Introduction The ST-4821 complex (cc4821) is a leading cause of serogroup C and serogroup B invasive meningococcal disease in China where diverse strains in two phylogenetic groups (groups 1 and 2) have acquired fluoroquinolone resistance. cc4821 was recently prevalent among carriage isolates in men who have sex with men in New York City (USA). Genome-level population studies have thus far been limited to Chinese isolates. The aim of the present study was to build upon these with an extended panel of international cc4821 isolates. Methods Genomes of isolates from Asia (1972 to 2017), Europe (2011 to 2018), North America (2007), and South America (2014) were sequenced or obtained from the PubMLST Neisseria database. Core genome comparisons were performed in PubMLST. Results Four lineages were identified. Western isolates formed a distinct, mainly serogroup B sublineage with alleles associated with fluoroquinolone susceptibility (MIC <0.03 mg/L) and reduced penicillin susceptibility (MIC 0.094 to 1 mg/L). A third of these were from anogenital sites in men who have sex with men and had unique denitrification gene alleles. Generally 4CMenB vaccine strain coverage was reliant on strain-specific NHBA peptides. Discussion The previously identified cc4821 group 2 was resolved into three separate lineages. Clustering of western isolates was surprising given the overall diversity of cc4821. Possible association of this cluster with the anogenital niche is worthy of monitoring given concerns surrounding antibiotic resistance and potential subcapsular vaccine escape.
Bibliographical noteFunding Information:
This work was supported by grants (ZS) from the National Key Program for Infectious Disease of China (contract no. 2013ZX10004221 and 2018ZX10714002-001). The funders had no role in study design, data collection and analysis, decision to publish, or preparation of the manuscript. This publication made use of the Neisseria Multi Locus Sequence Typing website (https:// pubmlst.org/neisseria/) sited at the University of Oxford . The development of this site has been funded by the Wellcome Trust and European Union. The authors would like to thank Dr Desiree Bennett and Dr Robert Cunney of the Irish Meningitis and Sepsis Reference Laboratory, Children?s Health Ireland at Temple Street, Dublin, Ireland, and Dr. Judit Serra-Pladevall from the Clinical Microbiology Department of Hospital Universitari Vall d?Hebron. Thank you also to Dr David Pace?Department of Child and Adolescent Health, Mater Dei Hospital, Malta, and Ms Marlene Farrugia, Ms Sabrina Goodlip, Ms Julie Haider, Dr Graziella Zahra?Department of Pathology, Mater Dei Hospital, Malta for their instrumental contribution to the Maltese meningococcal carriage study referred to in this research. Thank you to Roisin Ure of the Bacterial Respiratory Infection Service, Scottish Microbiology Reference Laboratory, Glasgow Royal Infirmary, Glasgow, United Kingdom and Dr Andrew Winter, Consultant in Sexual Health & HIV Medicine & Joint Clinical Lead for e-Health, NHS Greater Glasgow and Clyde. Thank you to Dr Paola Vacca of the Department of Infectious Diseases, Istituto Superiore di Sanit?, Rome, Italy, and Andrea Ciammaruconi, Antonella Fortunato, Silvia Fillo, and Florigio Lista of the Scientific Department, Army Medical Center, Rome, Italy. We would also like to thank Aiswarya Lekshmi and the staff of the Public Health England Meningococcal Reference Unit.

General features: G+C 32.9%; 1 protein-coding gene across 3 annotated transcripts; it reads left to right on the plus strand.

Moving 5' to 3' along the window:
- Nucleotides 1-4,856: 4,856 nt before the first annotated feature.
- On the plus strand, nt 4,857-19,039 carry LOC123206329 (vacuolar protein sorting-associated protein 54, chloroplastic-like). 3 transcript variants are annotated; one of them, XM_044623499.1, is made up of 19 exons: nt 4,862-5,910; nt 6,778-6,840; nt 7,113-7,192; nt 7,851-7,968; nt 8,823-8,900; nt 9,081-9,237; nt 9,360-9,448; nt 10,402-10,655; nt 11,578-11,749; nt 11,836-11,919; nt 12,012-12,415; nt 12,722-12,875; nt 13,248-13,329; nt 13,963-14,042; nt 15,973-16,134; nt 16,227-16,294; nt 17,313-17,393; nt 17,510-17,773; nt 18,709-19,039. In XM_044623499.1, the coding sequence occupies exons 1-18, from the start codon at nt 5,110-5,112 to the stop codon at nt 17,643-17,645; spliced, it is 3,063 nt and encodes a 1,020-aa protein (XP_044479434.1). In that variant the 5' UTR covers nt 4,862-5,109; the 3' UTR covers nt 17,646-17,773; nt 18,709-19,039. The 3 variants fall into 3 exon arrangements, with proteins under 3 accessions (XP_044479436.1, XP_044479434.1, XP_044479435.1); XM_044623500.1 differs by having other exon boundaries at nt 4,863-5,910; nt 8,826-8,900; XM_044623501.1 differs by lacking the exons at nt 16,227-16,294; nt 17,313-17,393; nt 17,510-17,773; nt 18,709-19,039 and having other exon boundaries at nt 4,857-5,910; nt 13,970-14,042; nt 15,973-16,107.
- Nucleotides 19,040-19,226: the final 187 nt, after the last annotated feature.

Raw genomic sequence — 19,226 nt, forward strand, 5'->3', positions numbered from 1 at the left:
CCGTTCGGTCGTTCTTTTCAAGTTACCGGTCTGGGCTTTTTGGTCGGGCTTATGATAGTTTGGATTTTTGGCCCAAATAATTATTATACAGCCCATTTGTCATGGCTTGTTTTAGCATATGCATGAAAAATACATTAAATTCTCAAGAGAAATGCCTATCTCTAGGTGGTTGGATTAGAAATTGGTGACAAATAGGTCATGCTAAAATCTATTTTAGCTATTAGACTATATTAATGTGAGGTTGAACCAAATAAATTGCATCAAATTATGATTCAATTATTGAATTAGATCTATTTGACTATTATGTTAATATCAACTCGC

© 2020 Lucidarme et al. This is an open access article distributed under the terms of the Creative Commons Attribution License, which permits unrestricted use, distribution, and reproduction in any medium, provided the original author and source are credited.